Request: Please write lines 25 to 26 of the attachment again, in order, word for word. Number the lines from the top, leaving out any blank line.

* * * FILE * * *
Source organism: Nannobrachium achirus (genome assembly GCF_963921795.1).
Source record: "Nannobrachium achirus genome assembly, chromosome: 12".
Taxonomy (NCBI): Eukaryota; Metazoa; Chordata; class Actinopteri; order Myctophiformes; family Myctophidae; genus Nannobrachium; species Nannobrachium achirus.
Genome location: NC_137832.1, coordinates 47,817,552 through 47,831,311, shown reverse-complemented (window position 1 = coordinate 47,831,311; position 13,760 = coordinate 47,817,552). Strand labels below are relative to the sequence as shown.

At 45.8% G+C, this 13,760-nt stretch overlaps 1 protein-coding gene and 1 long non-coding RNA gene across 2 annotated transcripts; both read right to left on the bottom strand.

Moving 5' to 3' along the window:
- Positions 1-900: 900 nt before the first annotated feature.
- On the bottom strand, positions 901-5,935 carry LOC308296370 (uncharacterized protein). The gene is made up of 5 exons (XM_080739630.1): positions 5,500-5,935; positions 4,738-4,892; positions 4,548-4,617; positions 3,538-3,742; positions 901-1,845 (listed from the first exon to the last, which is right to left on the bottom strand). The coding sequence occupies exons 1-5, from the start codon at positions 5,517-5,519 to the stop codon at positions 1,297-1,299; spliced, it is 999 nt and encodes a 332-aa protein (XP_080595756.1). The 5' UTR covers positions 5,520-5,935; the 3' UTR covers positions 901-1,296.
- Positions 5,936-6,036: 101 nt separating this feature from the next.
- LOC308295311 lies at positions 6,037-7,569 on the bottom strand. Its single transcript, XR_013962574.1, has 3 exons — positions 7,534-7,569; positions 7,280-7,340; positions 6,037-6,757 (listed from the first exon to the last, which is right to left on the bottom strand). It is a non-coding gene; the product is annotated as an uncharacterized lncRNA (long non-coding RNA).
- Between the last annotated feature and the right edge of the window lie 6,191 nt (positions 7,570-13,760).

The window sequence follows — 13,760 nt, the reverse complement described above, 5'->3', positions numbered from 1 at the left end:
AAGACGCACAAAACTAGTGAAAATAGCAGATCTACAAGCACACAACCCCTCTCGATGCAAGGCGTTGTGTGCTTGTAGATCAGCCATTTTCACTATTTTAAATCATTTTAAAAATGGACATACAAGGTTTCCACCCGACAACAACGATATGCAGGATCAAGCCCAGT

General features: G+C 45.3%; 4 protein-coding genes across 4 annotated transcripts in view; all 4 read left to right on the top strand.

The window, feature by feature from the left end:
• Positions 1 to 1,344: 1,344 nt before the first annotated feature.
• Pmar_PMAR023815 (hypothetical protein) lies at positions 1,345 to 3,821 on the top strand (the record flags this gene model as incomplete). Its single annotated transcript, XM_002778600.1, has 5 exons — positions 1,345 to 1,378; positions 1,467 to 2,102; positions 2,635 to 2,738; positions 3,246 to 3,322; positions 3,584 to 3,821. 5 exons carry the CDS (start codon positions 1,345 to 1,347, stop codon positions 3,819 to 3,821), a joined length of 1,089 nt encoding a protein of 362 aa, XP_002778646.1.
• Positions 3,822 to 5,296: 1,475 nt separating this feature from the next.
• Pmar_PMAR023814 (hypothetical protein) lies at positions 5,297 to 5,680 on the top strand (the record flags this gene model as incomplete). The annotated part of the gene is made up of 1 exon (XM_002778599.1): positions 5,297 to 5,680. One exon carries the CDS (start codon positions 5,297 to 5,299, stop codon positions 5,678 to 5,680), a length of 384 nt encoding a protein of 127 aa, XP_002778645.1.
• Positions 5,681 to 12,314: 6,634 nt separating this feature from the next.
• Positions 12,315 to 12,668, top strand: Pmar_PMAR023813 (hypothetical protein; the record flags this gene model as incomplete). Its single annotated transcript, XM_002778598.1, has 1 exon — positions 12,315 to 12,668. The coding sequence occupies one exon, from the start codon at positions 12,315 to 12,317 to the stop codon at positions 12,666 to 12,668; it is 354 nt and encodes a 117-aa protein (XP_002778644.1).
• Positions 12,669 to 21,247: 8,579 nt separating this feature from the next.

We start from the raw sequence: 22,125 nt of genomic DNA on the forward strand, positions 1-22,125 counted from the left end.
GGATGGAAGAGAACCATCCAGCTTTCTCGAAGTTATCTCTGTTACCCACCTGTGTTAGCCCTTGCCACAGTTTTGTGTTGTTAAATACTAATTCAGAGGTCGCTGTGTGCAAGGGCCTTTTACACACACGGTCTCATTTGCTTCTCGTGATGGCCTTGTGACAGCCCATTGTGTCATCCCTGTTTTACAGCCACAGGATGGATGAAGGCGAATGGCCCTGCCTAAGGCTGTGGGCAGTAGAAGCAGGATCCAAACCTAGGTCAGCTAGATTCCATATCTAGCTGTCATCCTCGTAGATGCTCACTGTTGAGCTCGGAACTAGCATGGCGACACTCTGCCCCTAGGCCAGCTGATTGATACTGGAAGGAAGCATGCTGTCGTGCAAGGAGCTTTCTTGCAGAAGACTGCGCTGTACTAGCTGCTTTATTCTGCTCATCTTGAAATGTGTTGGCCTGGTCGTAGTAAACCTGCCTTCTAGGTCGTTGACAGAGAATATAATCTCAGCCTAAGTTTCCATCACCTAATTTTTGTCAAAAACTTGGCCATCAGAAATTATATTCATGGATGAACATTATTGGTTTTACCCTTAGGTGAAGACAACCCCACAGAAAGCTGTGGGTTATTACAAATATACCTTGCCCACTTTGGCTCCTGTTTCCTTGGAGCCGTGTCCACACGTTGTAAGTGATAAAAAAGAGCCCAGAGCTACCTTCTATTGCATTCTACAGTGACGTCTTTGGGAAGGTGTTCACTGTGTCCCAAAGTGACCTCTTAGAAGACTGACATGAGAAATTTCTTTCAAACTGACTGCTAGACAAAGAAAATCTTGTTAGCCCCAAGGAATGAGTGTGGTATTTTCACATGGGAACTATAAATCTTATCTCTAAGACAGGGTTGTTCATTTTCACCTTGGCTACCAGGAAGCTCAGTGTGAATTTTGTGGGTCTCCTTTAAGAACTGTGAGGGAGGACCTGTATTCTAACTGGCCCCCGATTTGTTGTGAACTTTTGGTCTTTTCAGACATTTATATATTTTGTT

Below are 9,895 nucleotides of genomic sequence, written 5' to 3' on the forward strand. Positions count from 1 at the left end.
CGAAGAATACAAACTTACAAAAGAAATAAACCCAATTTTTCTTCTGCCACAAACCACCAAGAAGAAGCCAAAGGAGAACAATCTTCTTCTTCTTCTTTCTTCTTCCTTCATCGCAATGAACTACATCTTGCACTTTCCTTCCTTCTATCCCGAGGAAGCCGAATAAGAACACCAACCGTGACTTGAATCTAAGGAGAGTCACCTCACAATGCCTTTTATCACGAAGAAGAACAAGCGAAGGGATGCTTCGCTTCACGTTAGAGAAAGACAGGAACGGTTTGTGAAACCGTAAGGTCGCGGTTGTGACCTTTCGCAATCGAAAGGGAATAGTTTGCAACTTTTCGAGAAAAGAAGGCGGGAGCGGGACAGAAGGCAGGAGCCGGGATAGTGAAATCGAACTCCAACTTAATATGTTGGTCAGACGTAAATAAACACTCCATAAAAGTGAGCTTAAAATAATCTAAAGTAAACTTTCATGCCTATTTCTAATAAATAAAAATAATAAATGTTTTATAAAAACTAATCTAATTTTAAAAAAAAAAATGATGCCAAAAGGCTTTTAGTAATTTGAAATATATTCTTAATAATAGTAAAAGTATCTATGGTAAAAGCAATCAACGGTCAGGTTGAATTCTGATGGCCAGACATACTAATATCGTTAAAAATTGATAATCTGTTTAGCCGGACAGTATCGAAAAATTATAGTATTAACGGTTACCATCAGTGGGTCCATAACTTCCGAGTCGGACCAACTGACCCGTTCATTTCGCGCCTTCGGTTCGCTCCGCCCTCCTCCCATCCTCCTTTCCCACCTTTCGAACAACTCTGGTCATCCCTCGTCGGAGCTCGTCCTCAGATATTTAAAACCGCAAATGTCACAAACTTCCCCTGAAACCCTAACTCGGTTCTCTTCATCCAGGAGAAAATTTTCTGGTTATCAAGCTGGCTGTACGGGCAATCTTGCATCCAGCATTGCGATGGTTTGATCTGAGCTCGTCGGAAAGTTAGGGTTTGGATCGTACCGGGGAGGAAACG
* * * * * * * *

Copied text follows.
Below are 9,895 nucleotides of genomic sequence, written 5' to 3' on the forward strand. Positions count from 1 at the left end.
CGAAGAATACAAACTTACAAAAGAAATAAACCCAATTTTTCTTCTGCCACAAACCACCAAGAAGAAGCCAAAGGAGAACAATCTTCTTCTTCTTCTTTCTTCTTCCTTCATCGCAATGAACTACATCTTGCACTTTCCTTCCTTCTATCCCGAGGAAGCCGAATAAGAACACCAACCGTGACTTGAATCTAAGGAGAGTCACCTCACAATGCCTTTTATCACGAAGAAGAACAAGCGAAGGGATGCTTCGCTTCACGTTAGAGAAAGACAGGAACGGTTTGTGAAACCGTAAGGTCGCGGTTGTGACCTTTCGCAATCGAAAGGGAATAGTTTGCAACTTTTCGAGAAAAGAAGGCGGGAGCGGGACAGAAGGCAGGAGCCGGGATAGTGAAATCGAACTCCAACTTAATATGTTGGTCAGACGTAAATAAACACTCCATAAAAGTGAGCTTAAAATAATCTAAAGTAAACTTTCATGCCTATTTCTAATAAATAAAAATAATAAATGTTTTATAAAAACTAATCTAATTTTAAAAAAAAAAATGATGCCAAAAGGCTTTTAGTAATTTGAAATATATTCTTAATAATAGTAAAAGTATCTATGGTAAAAGCAATCAACGGTCAGGTTGAATTCTGATGGCCAGACATACTAATATCGTTAAAAATTGATAATCTGTTTAGCCGGACAGTATCGAAAAATTATAGTATTAACGGTTACCATCAGTGGGTCCATAACTTCCGAGTCGGACCAACTGACCCGTTCATTTCGCGCCTTCGGTTCGCTCCGCCCTCCTCCCATCCTCCTTTCCCACCTTTCGAACAACTCTGGTCATCCCTCGTCGGAGCTCGTCCTCAGATATTTAAAACCGCAAATGTCACAAACTTCCCCTGAAACCCTAACTCGGTTCTCTTCATCCAGGAGAAAATTTTCTGGTTATCAAGCTGGCTGTACGGGCAATCTTGCATCCAGCATTGCGATGGTTTGATCTGAGCTCGTCGGAAAGTTAGGGTTTGGATCGTACCGGGGAGGAAACG